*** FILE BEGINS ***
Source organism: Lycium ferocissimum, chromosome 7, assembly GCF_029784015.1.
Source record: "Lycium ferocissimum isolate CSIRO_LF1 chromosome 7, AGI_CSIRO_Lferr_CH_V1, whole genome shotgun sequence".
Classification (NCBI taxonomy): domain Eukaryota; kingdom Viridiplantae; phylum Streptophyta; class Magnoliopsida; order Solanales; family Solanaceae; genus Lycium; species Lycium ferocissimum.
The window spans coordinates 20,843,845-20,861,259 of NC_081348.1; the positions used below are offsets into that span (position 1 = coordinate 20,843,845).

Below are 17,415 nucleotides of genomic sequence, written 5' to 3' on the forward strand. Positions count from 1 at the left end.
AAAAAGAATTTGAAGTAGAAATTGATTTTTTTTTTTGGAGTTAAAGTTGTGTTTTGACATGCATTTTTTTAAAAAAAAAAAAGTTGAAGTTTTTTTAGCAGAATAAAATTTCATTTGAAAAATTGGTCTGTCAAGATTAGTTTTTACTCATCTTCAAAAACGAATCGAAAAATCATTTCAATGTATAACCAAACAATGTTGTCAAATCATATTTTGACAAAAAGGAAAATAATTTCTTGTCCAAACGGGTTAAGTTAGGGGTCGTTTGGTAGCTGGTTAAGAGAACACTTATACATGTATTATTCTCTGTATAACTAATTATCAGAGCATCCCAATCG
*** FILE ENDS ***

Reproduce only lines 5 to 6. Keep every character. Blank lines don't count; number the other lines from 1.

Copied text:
Below are 17,415 nucleotides of genomic sequence, written 5' to 3' on the forward strand. Positions count from 1 at the left end.
AAAAAGAATTTGAAGTAGAAATTGATTTTTTTTTTTGGAGTTAAAGTTGTGTTTTGACATGCATTTTTTTAAAAAAAAAAAAGTTGAAGTTTTTTTAGCAGAATAAAATTTCATTTGAAAAATTGGTCTGTCAAGATTAGTTTTTACTCATCTTCAAAAACGAATCGAAAAATCATTTCAATGTATAACCAAACAATGTTGTCAAATCATATTTTGACAAAAAGGAAAATAATTTCTTGTCCAAACGGGTTAAGTTAGGGGTCGTTTGGTAGCTGGTTAAGAGAACACTTATACATGTATTATTCTCTGTATAACTAATTATCAGAGCATCCCAATCG